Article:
Goldman Has Four Reasons the Pullback in Stocks Doesn't Signal Recession

Praying that things don't get worse.

Are We Close to a Global Recession?

The S&P 500 is having one of its worst starts to the year ever, and while a number of big name investors say there's plenty of more room to fall, economists at Goldman Sachs are arguing that the equities rout doesn't necessarily signal a coming recession in the U.S.. 

Their argument strikes at the heart of the recent debate over whether a slump in corporate earnings—the so-called earnings recession—will develop into a full-blown U.S. economic retreat. The Goldman team, led by Elad Pashtan, posits that even after $1.6 trillion has been wiped off the market value of the S&P 500 index in the first dozen trading days of the year alone, there's no reason to panic about the wider economy—at least, not yet.

"Although equity selloffs do coincide with most recessions, large selloffs do not necessarily presage recessions," the team notes, citing four key reasons that stocks may move differently.

1. Industry composition in the S&P 500 vs. the U.S. economy

Pashtan and his team argue that the difference between sector weightings needed for economic growth and the S&P 500's composition is important. "For starters, the U.S. economy includes government expenditures, which account for 17.7 percent of GDP but are only indirectly accounted for in the equity market (via purchases from public firms)," they say. Below is a table from the note showing the differences. The component that is making the most impact right now is the energy sector. Correlations between oil prices and the S&P 500 are the highest they've been in years, and that has been a huge drag on stocks both in and out of the energy sector. 

2. Different inflation measures

Goldman notes that while companies report earnings in nominal dollars, meaning the sums aren't adjusted for inflation, economists focus on GDP tracked in real (adjusted) terms. "As inflation declines, firms’ nominal levels of sales, earnings, and dividends may also correspondingly fall (although lower input costs may provide some offsetting effects)," the Goldman team says. Furthermore, as longer-term inflation expectations continue to fall, market-implied dividend payouts of S&P 500 stocks have also tumbled, "serving as a headwind to equity valuations but not necessarily to real economic output."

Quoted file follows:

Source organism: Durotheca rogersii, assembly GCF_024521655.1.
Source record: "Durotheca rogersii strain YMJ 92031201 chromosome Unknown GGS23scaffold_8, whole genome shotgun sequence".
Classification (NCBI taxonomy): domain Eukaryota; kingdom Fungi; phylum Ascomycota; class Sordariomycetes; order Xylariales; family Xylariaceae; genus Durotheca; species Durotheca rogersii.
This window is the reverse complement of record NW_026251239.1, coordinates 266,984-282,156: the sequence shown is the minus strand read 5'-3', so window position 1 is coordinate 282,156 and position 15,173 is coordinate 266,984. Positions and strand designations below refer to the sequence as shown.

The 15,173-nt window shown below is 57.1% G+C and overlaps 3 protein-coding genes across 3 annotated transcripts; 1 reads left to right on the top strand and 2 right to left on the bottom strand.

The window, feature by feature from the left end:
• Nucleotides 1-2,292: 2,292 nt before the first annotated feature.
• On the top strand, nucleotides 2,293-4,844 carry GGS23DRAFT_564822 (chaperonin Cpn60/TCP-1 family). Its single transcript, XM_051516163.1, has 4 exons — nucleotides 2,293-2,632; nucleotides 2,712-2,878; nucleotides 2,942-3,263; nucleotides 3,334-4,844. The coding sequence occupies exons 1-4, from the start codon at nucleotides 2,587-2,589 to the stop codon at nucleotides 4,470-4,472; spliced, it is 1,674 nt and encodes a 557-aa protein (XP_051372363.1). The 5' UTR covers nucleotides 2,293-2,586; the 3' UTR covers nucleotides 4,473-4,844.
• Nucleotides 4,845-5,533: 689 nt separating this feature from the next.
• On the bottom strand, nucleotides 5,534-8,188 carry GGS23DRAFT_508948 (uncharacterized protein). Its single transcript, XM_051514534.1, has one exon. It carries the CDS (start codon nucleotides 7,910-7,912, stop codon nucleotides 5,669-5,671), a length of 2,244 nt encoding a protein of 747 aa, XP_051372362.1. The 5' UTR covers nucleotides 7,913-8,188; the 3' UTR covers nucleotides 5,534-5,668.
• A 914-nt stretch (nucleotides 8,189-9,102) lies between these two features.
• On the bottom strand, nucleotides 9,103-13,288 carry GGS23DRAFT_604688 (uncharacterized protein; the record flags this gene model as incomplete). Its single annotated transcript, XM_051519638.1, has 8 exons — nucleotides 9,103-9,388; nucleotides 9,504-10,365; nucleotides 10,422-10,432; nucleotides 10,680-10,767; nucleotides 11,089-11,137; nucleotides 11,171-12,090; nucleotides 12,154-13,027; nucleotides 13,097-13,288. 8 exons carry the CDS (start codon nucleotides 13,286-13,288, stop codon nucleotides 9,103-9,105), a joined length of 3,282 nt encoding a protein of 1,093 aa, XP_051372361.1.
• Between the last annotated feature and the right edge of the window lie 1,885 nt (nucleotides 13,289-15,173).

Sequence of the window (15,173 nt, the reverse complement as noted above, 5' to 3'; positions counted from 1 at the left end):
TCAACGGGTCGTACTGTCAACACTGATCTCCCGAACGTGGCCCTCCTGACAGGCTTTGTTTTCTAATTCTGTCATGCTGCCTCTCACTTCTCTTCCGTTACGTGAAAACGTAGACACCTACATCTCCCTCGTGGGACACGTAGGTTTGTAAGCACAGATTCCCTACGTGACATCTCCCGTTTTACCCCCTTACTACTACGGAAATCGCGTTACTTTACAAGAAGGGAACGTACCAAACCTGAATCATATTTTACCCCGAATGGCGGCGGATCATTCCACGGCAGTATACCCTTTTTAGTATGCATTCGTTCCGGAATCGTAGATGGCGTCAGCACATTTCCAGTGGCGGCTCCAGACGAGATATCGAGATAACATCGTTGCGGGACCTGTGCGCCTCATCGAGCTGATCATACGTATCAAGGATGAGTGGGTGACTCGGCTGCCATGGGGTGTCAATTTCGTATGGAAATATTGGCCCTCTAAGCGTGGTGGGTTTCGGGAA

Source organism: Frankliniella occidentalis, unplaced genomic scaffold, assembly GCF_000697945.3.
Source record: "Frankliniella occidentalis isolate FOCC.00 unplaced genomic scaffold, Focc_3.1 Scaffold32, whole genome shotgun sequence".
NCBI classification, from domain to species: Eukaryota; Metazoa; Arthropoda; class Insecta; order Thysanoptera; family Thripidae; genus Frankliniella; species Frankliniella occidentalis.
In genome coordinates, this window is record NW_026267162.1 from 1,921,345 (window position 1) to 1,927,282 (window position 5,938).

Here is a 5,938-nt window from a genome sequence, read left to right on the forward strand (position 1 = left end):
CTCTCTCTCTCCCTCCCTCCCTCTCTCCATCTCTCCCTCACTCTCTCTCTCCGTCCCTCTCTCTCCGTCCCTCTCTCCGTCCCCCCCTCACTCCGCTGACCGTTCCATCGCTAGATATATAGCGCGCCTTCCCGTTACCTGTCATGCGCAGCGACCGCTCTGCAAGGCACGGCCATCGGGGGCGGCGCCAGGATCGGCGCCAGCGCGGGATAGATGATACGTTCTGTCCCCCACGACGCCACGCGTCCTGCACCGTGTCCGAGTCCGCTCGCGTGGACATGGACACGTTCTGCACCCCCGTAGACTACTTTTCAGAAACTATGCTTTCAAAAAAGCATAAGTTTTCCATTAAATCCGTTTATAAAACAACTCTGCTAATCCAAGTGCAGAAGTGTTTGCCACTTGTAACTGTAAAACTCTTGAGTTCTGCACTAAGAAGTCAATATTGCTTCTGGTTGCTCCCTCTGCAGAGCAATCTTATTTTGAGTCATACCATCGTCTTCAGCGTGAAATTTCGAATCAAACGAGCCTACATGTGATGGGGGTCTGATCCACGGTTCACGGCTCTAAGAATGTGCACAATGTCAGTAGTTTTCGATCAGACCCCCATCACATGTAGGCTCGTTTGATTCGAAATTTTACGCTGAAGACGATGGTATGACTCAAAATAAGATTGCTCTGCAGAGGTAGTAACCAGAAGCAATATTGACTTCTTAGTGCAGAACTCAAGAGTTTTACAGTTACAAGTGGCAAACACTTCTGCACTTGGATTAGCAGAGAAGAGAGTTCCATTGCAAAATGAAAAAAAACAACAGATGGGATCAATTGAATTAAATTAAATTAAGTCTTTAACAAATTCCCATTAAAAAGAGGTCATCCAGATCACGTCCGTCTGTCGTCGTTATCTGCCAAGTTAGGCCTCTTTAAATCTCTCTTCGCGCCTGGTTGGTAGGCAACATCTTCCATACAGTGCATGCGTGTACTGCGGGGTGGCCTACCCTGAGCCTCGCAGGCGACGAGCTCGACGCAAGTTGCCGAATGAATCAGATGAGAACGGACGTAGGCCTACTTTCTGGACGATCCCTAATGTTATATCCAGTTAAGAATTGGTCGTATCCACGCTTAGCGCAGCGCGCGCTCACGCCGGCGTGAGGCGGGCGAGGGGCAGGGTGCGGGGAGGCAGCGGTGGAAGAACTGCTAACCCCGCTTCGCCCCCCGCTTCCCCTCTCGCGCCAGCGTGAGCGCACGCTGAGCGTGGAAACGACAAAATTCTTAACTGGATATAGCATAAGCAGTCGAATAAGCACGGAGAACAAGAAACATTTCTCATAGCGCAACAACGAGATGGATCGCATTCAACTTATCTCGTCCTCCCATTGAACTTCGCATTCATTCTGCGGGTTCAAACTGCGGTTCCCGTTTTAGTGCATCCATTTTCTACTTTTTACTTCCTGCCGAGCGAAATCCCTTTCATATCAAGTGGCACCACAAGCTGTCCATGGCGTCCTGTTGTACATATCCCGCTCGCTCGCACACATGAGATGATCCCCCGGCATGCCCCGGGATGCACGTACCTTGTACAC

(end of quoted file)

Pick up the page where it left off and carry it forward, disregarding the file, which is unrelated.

3. Labor costs and profit margins

Thirdly, there are continued albeit early signs of wage growth. This is usually seen as a good thing for the broader economy but might not be so great for corporate profit margins. "Data from the national income and product accounts (NIPA) show that wage income is now accounting for a growing share of output, and corporate profits account for a correspondingly declining share," the note says. "Lower corporate profitability is a clear headwind to equity valuations. But GDP is a measure of total expenditure, which is equal to the economy’s total income, not just corporate profits." The chart below shows the correlation between labor costs and corporate profit margins. 

4. Where the corporate sales are coming from

Last but certainly not least, many have been keeping a closer eye on the origins of U.S. corporate revenues given the strengthening greenback and a slowdown in the Chinese economy. Goldman points out that while one-third of sales for the median company in the S&P 500 is international, total exports  account for only 12.5 percent of GDP. "Accordingly, the S&P 500 is more likely to face growth headwinds from an appreciating dollar and/or a growth slowdown abroad than the U.S. economy would as a whole," the analysts write. In fact, the team points out that during the recent selloff, companies that get more of their sales from overseas have done far worse than those that focus on the domestic U.S. market. 

In classic Wall Street style, however, the Goldman economists hedge their bets, citing the potential for an even starker selloff to weigh on the business cycle: "These four differences may imply that the current weakness in the equity market overstates the headwinds facing the real economy—although any further equity market weakness incrementally increases the odds that economic growth may be slowing."

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